Ways to ace* a job interview
Well done, you got an interview, which is a great opportunity. This means you wrote a great CV and the company are interested in you as a potential employee. Now, it is up to you to charm them into giving you a job. Here are three ways to make a great impression in an interview.
1. Focus on your strengths
The question to “describe your strengths” leaves many of us fumbling for the right words. Now is not the time to reflect on your areas for improvement. In an interview you have permission to talk about your strong points and achievements. Use formal language to illustrate your abilities and areas in which you excelled. There are many clichéd phrases. Here are some examples of phrases that pack more of a punch.
Replace “I am hard-working”, with “I have an excellent work ethic.” This alludes to the fact that professionalism and reliability are your core values. Replace “I always get to work on time”, with “I’m very punctual“. The first phrase sounds like an excuse, instead, choose one precise adjective to say exactly what you mean. Replace “I’m good at my job” with “I have a proven history of success in this field“. Aside from using more formal language, it opens the conversation to talking about your specific accomplishments.
|Weak language||Strong language|
|I like computers / teaching / medicine.||I am passionate about this field.|
|I think I am the right person for this job.||I believe my skills and strengths are well-aligned with the requirements for this role.|
|I want to learn more skills.||I am eager to explore opportunities to develop myself and my career. I enjoy embracing new challenges.|
|I am a good team player.||I pride myself on my strong leadership and mentorship skills. I believe in fostering a collaborative environment.|
|Clients like me.||I have forged productive relationships with clients and place a strong emphasis on delivering excellent client service.|
Please do not memorise the words exactly! Adapt the phrases to talk about your own personal career highlights.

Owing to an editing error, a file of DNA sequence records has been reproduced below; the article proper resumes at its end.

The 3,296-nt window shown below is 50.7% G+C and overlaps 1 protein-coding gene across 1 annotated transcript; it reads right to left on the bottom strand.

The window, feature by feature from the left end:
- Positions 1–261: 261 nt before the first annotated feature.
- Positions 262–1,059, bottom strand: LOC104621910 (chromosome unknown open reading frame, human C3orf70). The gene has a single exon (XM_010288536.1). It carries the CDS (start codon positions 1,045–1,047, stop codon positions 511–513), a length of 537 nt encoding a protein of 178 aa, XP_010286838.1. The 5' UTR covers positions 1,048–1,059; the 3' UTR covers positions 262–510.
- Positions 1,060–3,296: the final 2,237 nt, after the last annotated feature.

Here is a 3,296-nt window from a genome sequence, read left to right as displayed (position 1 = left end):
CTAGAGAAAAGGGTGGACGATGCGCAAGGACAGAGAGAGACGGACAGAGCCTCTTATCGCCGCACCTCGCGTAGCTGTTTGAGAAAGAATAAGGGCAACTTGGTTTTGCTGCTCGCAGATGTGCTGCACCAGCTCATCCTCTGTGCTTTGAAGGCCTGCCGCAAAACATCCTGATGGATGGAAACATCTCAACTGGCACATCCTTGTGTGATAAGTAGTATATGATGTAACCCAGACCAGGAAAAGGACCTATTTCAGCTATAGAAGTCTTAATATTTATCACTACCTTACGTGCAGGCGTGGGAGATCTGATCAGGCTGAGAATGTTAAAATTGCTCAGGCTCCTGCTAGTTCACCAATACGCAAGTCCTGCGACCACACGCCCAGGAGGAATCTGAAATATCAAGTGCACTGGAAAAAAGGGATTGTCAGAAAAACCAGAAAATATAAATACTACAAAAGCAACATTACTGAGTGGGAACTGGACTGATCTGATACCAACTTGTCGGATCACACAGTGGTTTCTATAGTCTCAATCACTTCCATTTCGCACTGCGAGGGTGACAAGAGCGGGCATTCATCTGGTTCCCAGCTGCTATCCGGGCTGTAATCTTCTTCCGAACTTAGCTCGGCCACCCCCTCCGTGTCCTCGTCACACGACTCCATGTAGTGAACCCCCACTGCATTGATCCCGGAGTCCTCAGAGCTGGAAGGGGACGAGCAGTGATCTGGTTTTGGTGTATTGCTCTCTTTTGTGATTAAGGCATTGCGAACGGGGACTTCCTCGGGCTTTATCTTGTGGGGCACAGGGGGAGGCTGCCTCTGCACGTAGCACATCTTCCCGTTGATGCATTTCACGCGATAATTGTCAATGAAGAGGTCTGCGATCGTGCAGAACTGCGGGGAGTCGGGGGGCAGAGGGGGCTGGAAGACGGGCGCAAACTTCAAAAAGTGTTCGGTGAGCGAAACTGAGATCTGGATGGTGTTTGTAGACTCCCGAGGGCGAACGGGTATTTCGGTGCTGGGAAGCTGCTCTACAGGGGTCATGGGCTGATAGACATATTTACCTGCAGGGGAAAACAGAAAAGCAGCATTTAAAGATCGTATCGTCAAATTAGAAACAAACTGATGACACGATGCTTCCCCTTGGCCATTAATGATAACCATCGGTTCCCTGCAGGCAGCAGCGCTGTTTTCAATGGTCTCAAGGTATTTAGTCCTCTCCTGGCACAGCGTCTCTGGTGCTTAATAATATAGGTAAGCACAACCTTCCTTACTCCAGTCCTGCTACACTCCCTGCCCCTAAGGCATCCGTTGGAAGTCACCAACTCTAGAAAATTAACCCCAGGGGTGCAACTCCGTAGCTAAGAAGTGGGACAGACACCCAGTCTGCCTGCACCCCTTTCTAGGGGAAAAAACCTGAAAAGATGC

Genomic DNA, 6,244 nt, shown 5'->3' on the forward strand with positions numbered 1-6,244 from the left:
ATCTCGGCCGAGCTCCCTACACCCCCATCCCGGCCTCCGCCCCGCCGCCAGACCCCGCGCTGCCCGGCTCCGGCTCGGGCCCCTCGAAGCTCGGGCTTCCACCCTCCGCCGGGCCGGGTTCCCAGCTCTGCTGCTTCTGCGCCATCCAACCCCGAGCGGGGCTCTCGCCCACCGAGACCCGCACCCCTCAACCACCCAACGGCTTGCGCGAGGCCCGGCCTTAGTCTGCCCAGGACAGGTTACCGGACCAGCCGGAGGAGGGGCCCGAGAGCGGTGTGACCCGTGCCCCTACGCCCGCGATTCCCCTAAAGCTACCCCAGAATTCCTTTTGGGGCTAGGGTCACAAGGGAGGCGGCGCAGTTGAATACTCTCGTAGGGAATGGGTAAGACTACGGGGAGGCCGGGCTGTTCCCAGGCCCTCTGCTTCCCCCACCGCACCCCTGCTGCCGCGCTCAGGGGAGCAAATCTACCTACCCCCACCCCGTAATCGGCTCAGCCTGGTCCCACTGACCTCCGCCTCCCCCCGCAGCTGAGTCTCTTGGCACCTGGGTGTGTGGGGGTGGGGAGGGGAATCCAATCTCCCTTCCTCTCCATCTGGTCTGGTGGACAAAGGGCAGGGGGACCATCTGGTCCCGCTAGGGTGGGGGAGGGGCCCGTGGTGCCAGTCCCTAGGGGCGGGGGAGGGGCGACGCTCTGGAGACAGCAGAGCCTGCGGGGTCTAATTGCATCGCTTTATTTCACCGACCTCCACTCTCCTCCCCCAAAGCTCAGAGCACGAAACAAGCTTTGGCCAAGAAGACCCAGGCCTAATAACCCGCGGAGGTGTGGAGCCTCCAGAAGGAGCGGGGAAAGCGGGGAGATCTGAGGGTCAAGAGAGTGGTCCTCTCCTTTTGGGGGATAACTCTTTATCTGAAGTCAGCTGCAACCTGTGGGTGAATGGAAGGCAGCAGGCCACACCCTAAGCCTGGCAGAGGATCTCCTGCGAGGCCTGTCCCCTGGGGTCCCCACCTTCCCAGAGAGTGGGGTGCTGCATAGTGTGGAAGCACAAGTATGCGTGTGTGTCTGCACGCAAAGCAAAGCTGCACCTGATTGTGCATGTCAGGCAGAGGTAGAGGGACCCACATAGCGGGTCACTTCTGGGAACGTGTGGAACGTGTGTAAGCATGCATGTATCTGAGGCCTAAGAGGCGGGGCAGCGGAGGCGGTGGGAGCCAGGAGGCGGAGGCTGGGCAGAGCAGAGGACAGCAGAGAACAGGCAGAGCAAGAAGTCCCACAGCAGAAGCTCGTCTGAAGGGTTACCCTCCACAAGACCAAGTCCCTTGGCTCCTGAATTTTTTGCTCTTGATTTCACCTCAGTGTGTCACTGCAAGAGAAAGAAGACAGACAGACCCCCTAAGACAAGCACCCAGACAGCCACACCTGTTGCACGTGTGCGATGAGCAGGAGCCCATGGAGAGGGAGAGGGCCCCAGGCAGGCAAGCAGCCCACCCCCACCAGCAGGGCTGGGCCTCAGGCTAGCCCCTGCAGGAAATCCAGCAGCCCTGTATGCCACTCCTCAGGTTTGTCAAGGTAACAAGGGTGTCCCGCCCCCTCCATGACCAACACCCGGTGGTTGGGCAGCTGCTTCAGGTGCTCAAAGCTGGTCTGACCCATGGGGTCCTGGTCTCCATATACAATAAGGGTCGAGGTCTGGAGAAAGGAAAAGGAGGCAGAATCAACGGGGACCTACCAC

2. Select the correct tense
Appropriate examples, evidence and stories are memorable and persuasive in a job interview. Pay attention to the tense.
Question A: Please give an example of how you successfully handled a challenge at work. (past simple)
Answer: In my last role, there was a delay in a major project, and we risked not making the deadline. I researched the reason for the delay, and came up with a solution to get our project back on track.
The past simple describes completed actions at a specific time in the past, and so it is a nifty tense to talk about employment history.
Question B: How long have you worked in the field? (present perfect)
Answer: I have five years experience in this area. (Say this if you have gained experience in this field but aren’t holding this position currently). I have been an engineer for five years. (Say this if you are still an engineer).
The “how long” in the question alerts us to use present perfect which we use to talk about events which started in the past and are still relevant. This tense is especially useful for talking about work experience that you have acquired over the course of your career.
3. Choose words carefully
In English, some words have negative or positive connotations (meanings). For example, saying someone is “frugal” has positive connotations meaning that they are good at managing money. However, saying that someone is “stingy” has a negative connotation and suggests that a person is not generous.
During an interview, be aware of your choice of words. For instance, instead of describing yourself as “stubborn”, which means that you stick to your viewpoint and also implies that you don’t like listening to authority. “Determined” (which means that you never give up) and tenacious (which means that you push through difficulties) have more positive connotations.
|Negative connotations||Positive connotations|
|finicky / pedantic / fussy
These suggest that you will slowly drive your teammates crazy with your attention to detail.
|meticulous / precise
These words suggest that you are a perfectionist.
|bossy / controlling
These suggest that you get a thrill from scaring subordinates with your fiery temper.
|confident and influential
These words suggest that you have the power to influence others in a respectful way.
This describes someone who talks non-stop while you are trying to focus.
|communicator (noun), eg I am an excellent communicator.
This suggests that you have good communication skills, for instance, in negotiation and pitching ideas.
Take a look here for more information and examples. The article explored three ways to use language to improve your chances in a job interview. These include, focusing on your strengths, talking about your work experience, and choosing words with positive connotations. Good luck with the interview!
*To ace something means to do really well. Check our more examples of English slang on the urban dictionary.
By Leigh-Anne Hunter